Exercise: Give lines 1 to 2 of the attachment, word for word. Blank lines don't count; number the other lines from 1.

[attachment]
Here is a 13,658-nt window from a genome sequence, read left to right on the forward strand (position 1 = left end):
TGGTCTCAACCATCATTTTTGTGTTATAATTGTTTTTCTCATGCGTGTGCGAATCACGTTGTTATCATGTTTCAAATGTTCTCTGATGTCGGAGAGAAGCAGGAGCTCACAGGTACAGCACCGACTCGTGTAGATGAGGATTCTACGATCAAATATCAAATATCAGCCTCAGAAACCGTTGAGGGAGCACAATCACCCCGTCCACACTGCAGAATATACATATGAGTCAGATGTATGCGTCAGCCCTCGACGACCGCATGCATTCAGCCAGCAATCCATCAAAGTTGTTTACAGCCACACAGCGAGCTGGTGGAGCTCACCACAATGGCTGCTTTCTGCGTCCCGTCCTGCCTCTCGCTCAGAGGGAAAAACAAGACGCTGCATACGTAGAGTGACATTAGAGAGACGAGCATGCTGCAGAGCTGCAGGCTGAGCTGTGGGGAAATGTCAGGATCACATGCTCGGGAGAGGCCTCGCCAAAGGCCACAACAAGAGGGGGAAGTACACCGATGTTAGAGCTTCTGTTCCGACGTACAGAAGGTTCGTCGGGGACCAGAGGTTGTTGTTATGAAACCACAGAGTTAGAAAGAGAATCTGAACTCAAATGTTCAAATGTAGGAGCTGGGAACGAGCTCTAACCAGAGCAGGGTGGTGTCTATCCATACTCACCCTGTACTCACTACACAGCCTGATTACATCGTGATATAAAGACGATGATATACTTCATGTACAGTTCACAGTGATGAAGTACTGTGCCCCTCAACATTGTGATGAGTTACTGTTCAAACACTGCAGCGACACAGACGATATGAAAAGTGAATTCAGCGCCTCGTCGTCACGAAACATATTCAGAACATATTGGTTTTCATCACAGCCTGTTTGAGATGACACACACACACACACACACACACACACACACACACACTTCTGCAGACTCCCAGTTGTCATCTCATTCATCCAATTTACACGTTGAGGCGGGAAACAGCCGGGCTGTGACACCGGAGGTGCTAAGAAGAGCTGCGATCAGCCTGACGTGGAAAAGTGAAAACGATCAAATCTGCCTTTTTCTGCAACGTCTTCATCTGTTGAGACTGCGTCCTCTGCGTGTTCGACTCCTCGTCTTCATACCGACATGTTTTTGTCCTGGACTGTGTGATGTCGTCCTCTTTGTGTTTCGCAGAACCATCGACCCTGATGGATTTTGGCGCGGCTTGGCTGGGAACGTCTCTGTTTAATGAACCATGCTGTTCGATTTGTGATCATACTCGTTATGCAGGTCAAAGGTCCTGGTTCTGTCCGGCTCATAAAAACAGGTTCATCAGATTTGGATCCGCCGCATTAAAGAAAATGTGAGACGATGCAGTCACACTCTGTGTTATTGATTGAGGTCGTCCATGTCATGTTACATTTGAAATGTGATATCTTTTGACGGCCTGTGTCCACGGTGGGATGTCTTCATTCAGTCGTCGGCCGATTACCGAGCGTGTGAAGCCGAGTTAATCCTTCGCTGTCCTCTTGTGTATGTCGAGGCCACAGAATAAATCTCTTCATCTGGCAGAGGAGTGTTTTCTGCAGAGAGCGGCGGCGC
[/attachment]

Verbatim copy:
Here is a 13,658-nt window from a genome sequence, read left to right on the forward strand (position 1 = left end):
TGGTCTCAACCATCATTTTTGTGTTATAATTGTTTTTCTCATGCGTGTGCGAATCACGTTGTTATCATGTTTCAAATGTTCTCTGATGTCGGAGAGAAGCAGGAGCTCACAGGTACAGCACCGACTCGTGTAGATGAGGATTCTACGATCAAATATCAAATATCAGCCTCAGAAACCGTTGAGGGAGCACAATCACCCCGTCCACACTGCAGAATATACATATGAGTCAGATGTATGCGTCAGCCCTCGACGACCGCATGCATTCAGCCAGCAATCCATCAAAGTTGTTTACAGCCACACAGCGAGCTGGTGGAGCTCACCACAATGGCTGCTTTCTGCGTCCCGTCCTGCCTCTCGCTCAGAGGGAAAAACAAGACGCTGCATACGTAGAGTGACATTAGAGAGACGAGCATGCTGCAGAGCTGCAGGCTGAGCTGTGGGGAAATGTCAGGATCACATGCTCGGGAGAGGCCTCGCCAAAGGCCACAACAAGAGGGGGAAGTACACCGATGTTAGAGCTTCTGTTCCGACGTACAGAAGGTTCGTCGGGGACCAGAGGTTGTTGTTATGAAACCACAGAGTTAGAAAGAGAATCTGAACTCAAATGTTCAAATGTAGGAGCTGGGAACGAGCTCTAACCAGAGCAGGGTGGTGTCTATCCATACTCACCCTGTACTCACTACACAGCCTGATTACATCGTGATATAAAGACGATGATATACTTCATGTACAGTTCACAGTGATGAAGTACTGTGCCCCTCAACATTGTGATGAGTTACTGTTCAAACACTGCAGCGACACAGACGATATGAAAAGTGAATTCAGCGCCTCGTCGTCACGAAACATATTCAGAACATATTGGTTTTCATCACAGCCTGTTTGAGATGACACACACACACACACACACACACACACACACACACACTTCTGCAGACTCCCAGTTGTCATCTCATTCATCCAATTTACACGTTGAGGCGGGAAACAGCCGGGCTGTGACACCGGAGGTGCTAAGAAGAGCTGCGATCAGCCTGACGTGGAAAAGTGAAAACGATCAAATCTGCCTTTTTCTGCAACGTCTTCATCTGTTGAGACTGCGTCCTCTGCGTGTTCGACTCCTCGTCTTCATACCGACATGTTTTTGTCCTGGACTGTGTGATGTCGTCCTCTTTGTGTTTCGCAGAACCATCGACCCTGATGGATTTTGGCGCGGCTTGGCTGGGAACGTCTCTGTTTAATGAACCATGCTGTTCGATTTGTGATCATACTCGTTATGCAGGTCAAAGGTCCTGGTTCTGTCCGGCTCATAAAAACAGGTTCATCAGATTTGGATCCGCCGCATTAAAGAAAATGTGAGACGATGCAGTCACACTCTGTGTTATTGATTGAGGTCGTCCATGTCATGTTACATTTGAAATGTGATATCTTTTGACGGCCTGTGTCCACGGTGGGATGTCTTCATTCAGTCGTCGGCCGATTACCGAGCGTGTGAAGCCGAGTTAATCCTTCGCTGTCCTCTTGTGTATGTCGAGGCCACAGAATAAATCTCTTCATCTGGCAGAGGAGTGTTTTCTGCAGAGAGCGGCGGCGC